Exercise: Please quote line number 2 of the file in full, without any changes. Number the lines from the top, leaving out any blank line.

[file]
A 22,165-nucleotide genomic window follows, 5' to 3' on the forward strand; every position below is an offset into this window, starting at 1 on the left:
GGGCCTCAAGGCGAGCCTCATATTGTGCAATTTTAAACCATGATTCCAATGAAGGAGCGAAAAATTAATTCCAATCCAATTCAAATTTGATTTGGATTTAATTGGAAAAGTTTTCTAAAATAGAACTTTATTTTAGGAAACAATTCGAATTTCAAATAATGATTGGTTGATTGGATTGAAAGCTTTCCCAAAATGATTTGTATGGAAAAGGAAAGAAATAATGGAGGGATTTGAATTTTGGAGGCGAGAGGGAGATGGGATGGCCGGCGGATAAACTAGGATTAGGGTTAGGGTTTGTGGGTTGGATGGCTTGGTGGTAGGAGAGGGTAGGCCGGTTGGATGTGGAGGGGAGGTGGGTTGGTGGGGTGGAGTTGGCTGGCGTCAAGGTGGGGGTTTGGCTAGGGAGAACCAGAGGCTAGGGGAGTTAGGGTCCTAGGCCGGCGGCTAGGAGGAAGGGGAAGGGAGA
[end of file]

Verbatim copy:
GGGCCTCAAGGCGAGCCTCATATTGTGCAATTTTAAACCATGATTCCAATGAAGGAGCGAAAAATTAATTCCAATCCAATTCAAATTTGATTTGGATTTAATTGGAAAAGTTTTCTAAAATAGAACTTTATTTTAGGAAACAATTCGAATTTCAAATAATGATTGGTTGATTGGATTGAAAGCTTTCCCAAAATGATTTGTATGGAAAAGGAAAGAAATAATGGAGGGATTTGAATTTTGGAGGCGAGAGGGAGATGGGATGGCCGGCGGATAAACTAGGATTAGGGTTAGGGTTTGTGGGTTGGATGGCTTGGTGGTAGGAGAGGGTAGGCCGGTTGGATGTGGAGGGGAGGTGGGTTGGTGGGGTGGAGTTGGCTGGCGTCAAGGTGGGGGTTTGGCTAGGGAGAACCAGAGGCTAGGGGAGTTAGGGTCCTAGGCCGGCGGCTAGGAGGAAGGGGAAGGGAGA